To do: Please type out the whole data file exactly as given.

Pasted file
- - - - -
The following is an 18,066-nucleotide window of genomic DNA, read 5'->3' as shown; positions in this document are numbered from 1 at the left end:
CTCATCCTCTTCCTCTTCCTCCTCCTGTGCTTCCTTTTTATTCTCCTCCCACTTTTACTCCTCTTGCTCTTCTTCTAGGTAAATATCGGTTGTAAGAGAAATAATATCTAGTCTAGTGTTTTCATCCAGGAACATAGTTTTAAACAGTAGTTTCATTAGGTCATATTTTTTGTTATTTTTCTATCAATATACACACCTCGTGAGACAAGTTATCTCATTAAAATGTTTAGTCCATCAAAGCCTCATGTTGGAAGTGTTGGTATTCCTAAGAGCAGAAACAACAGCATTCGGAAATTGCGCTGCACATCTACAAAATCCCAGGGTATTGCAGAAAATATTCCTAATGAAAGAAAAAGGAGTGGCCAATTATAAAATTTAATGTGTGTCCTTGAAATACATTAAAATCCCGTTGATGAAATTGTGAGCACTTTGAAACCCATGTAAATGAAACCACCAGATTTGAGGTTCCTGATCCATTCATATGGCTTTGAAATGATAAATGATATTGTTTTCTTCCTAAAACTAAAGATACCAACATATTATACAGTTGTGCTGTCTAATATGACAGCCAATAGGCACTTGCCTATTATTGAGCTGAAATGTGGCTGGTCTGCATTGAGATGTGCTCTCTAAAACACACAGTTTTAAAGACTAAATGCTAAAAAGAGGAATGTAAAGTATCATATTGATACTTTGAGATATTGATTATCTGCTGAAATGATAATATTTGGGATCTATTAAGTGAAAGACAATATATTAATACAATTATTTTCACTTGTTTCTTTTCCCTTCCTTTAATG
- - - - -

The following is an 18,066-nucleotide window of genomic DNA, read 5'->3' as shown; positions in this document are numbered from 1 at the left end:
CTCATCCTCTTCCTCTTCCTCCTCCTGTGCTTCCTTTTTATTCTCCTCCCACTTTTACTCCTCTTGCTCTTCTTCTAGGTAAATATCGGTTGTAAGAGAAATAATATCTAGTCTAGTGTTTTCATCCAGGAACATAGTTTTAAACAGTAGTTTCATTAGGTCATATTTTTTGTTATTTTTCTATCAATATACACACCTCGTGAGACAAGTTATCTCATTAAAATGTTTAGTCCATCAAAGCCTCATGTTGGAAGTGTTGGTATTCCTAAGAGCAGAAACAACAGCATTCGGAAATTGCGCTGCACATCTACAAAATCCCAGGGTATTGCAGAAAATATTCCTAATGAAAGAAAAAGGAGTGGCCAATTATAAAATTTAATGTGTGTCCTTGAAATACATTAAAATCCCGTTGATGAAATTGTGAGCACTTTGAAACCCATGTAAATGAAACCACCAGATTTGAGGTTCCTGATCCATTCATATGGCTTTGAAATGATAAATGATATTGTTTTCTTCCTAAAACTAAAGATACCAACATATTATACAGTTGTGCTGTCTAATATGACAGCCAATAGGCACTTGCCTATTATTGAGCTGAAATGTGGCTGGTCTGCATTGAGATGTGCTCTCTAAAACACACAGTTTTAAAGACTAAATGCTAAAAAGAGGAATGTAAAGTATCATATTGATACTTTGAGATATTGATTATCTGCTGAAATGATAATATTTGGGATCTATTAAGTGAAAGACAATATATTAATACAATTATTTTCACTTGTTTCTTTTCCCTTCCTTTAATG